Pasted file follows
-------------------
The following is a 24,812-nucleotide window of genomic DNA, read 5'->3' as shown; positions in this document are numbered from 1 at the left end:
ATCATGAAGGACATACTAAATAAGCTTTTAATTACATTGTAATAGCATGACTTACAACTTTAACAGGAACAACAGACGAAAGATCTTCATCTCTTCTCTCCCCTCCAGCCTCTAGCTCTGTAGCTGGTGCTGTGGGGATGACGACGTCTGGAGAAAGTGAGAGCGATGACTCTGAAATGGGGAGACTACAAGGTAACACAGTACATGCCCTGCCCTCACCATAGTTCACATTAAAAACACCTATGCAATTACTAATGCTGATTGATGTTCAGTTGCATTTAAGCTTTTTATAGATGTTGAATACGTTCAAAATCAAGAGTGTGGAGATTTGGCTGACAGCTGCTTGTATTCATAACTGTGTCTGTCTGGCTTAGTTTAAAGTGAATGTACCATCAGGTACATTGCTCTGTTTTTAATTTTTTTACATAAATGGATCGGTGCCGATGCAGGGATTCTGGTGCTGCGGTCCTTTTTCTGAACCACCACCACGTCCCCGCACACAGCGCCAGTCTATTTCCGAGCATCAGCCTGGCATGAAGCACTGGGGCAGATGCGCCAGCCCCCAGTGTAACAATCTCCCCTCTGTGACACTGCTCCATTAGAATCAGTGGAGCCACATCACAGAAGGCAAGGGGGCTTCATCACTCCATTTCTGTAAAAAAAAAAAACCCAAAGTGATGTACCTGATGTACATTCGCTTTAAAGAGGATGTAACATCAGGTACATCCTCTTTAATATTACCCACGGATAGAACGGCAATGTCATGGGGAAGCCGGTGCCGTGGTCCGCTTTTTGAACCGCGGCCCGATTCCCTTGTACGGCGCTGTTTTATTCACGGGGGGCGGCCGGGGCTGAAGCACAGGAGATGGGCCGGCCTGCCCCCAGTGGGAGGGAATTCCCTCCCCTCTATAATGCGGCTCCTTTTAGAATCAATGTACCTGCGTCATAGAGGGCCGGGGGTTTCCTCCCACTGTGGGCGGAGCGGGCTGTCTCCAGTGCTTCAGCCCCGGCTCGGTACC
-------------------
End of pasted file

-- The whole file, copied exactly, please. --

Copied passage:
The following is a 24,812-nucleotide window of genomic DNA, read 5'->3' as shown; positions in this document are numbered from 1 at the left end:
ATCATGAAGGACATACTAAATAAGCTTTTAATTACATTGTAATAGCATGACTTACAACTTTAACAGGAACAACAGACGAAAGATCTTCATCTCTTCTCTCCCCTCCAGCCTCTAGCTCTGTAGCTGGTGCTGTGGGGATGACGACGTCTGGAGAAAGTGAGAGCGATGACTCTGAAATGGGGAGACTACAAGGTAACACAGTACATGCCCTGCCCTCACCATAGTTCACATTAAAAACACCTATGCAATTACTAATGCTGATTGATGTTCAGTTGCATTTAAGCTTTTTATAGATGTTGAATACGTTCAAAATCAAGAGTGTGGAGATTTGGCTGACAGCTGCTTGTATTCATAACTGTGTCTGTCTGGCTTAGTTTAAAGTGAATGTACCATCAGGTACATTGCTCTGTTTTTAATTTTTTTACATAAATGGATCGGTGCCGATGCAGGGATTCTGGTGCTGCGGTCCTTTTTCTGAACCACCACCACGTCCCCGCACACAGCGCCAGTCTATTTCCGAGCATCAGCCTGGCATGAAGCACTGGGGCAGATGCGCCAGCCCCCAGTGTAACAATCTCCCCTCTGTGACACTGCTCCATTAGAATCAGTGGAGCCACATCACAGAAGGCAAGGGGGCTTCATCACTCCATTTCTGTAAAAAAAAAAAACCCAAAGTGATGTACCTGATGTACATTCGCTTTAAAGAGGATGTAACATCAGGTACATCCTCTTTAATATTACCCACGGATAGAACGGCAATGTCATGGGGAAGCCGGTGCCGTGGTCCGCTTTTTGAACCGCGGCCCGATTCCCTTGTACGGCGCTGTTTTATTCACGGGGGGCGGCCGGGGCTGAAGCACAGGAGATGGGCCGGCCTGCCCCCAGTGGGAGGGAATTCCCTCCCCTCTATAATGCGGCTCCTTTTAGAATCAATGTACCTGCGTCATAGAGGGCCGGGGGTTTCCTCCCACTGTGGGCGGAGCGGGCTGTCTCCAGTGCTTCAGCCCCGGCTCGGTACC